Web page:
What is the relative effectiveness of the various surgical treatment options for distal radius fractures? A systematic review and network meta-analysis of randomized controlled trials.
      Treatment of highly comminuted and unstable fracture patterns however remains challenging.
      • Ginn T.A.
      • Ruch D.S.
      • Yang C.C.
      • Hanel D.P.
      Use of a distraction plate for distal radial fractures with metaphyseal and diaphyseal comminution.
      ,
      • Rhee P.C.
      • Medoff R.J.
      • Shin A.Y.
      Complex distal radius fractures: an anatomic algorithm for surgical management.
      Dorsal bridging plate (DBP) fixation has been described by several authors as an effective way to treat these fractures.
      • Ginn T.A.
      • Ruch D.S.
      • Yang C.C.
      • Hanel D.P.
      Use of a distraction plate for distal radial fractures with metaphyseal and diaphyseal comminution.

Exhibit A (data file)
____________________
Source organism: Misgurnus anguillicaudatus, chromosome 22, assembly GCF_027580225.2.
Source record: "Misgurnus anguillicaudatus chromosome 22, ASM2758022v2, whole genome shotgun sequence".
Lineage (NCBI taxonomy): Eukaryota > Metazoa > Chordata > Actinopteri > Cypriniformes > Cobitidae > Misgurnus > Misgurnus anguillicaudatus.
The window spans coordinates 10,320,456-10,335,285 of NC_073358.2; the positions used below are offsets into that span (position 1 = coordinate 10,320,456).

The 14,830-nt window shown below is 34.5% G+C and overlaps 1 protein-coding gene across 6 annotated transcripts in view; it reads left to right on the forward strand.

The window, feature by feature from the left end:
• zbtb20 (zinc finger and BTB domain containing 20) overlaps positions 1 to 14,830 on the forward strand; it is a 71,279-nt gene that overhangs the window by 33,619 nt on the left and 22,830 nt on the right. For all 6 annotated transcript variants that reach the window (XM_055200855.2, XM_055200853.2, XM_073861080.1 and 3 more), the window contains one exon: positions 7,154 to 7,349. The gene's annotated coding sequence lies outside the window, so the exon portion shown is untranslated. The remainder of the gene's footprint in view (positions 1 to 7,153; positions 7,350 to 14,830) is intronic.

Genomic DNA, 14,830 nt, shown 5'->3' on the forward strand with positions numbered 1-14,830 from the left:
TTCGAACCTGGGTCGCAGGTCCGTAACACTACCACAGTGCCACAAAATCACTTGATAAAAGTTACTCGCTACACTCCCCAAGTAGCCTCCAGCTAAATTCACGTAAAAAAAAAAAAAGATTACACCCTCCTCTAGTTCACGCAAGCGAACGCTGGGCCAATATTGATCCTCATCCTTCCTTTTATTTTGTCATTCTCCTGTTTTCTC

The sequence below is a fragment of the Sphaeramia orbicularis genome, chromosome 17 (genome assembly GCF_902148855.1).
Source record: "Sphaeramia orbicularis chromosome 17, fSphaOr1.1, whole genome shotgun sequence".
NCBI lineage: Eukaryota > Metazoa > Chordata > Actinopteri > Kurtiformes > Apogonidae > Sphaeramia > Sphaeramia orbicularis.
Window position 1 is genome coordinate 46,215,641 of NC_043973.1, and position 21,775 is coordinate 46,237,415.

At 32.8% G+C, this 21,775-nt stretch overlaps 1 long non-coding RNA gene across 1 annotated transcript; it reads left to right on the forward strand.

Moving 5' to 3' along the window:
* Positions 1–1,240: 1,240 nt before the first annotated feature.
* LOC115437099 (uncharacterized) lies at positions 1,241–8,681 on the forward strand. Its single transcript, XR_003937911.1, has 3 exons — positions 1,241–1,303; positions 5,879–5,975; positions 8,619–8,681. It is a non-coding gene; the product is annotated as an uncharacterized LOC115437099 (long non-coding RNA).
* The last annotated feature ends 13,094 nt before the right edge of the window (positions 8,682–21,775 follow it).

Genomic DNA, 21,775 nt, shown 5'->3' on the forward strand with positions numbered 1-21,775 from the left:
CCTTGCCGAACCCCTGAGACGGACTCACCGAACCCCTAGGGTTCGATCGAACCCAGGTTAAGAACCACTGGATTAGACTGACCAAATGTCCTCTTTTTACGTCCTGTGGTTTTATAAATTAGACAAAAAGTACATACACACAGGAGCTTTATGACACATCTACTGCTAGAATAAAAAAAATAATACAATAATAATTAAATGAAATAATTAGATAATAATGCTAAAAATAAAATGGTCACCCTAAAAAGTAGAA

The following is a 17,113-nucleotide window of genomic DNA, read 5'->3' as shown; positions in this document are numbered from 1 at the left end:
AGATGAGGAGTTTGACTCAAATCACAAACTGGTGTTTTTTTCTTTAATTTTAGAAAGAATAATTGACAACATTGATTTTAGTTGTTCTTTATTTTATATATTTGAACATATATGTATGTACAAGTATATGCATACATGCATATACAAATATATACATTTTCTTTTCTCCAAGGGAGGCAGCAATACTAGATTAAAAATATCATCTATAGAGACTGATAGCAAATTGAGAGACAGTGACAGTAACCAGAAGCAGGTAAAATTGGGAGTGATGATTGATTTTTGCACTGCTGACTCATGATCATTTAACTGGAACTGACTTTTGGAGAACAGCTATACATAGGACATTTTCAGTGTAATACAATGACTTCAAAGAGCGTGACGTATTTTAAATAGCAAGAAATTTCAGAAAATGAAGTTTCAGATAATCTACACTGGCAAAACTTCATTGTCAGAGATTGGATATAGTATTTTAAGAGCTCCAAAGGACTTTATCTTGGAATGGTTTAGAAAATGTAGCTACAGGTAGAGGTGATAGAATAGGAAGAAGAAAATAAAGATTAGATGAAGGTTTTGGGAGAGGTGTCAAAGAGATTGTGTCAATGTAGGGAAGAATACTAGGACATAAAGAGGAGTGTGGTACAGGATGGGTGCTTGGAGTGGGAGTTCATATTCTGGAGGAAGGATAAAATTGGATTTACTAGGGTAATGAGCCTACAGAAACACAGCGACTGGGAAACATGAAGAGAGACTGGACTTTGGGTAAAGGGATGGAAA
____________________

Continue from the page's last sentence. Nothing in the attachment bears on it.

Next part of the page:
,
      • Burke E.
      • Singer R.
      Treatment of comminuted distal radius with the use of an internal distraction plate.
      • Richard M.J.
      • Katolik L.I.
      • Hanel D.P.
      • Wartinbee D.A.
      • Ruch D.S.
      Distraction plating for the treatment of highly comminuted distal radius fractures in elderly patients.
      • Lauder A.
      • Agnew S.
      • Bakri K.
      • Allan C.H.
      • Hanel D.P.
      • Huang J.I.
      Functional outcomes following bridge plate fixation for distal radius fractures.
      Not only does it allow restoration of the anatomy of the distal radius in these complex injuries, it has also been described to facilitate early post-operative weightbearing through the injured wrist in polytrauma patients.
      • Hanel D.P.
      • Lu T.S.
      • Weil W.M.
      Bridge plating of distal radius fractures: the harborview method.
      The plate is inserted across the radiocarpal joint and fixed to the radius proximally and then to either the index or middle metacarpal, allowing indirect restoration and stable fixation of the wrist joint through ligamentotaxis. This method also avoids the risk of potential complications of pin-site infection, loosening, breakage, neuropathies and skin compromise reported in external fixation.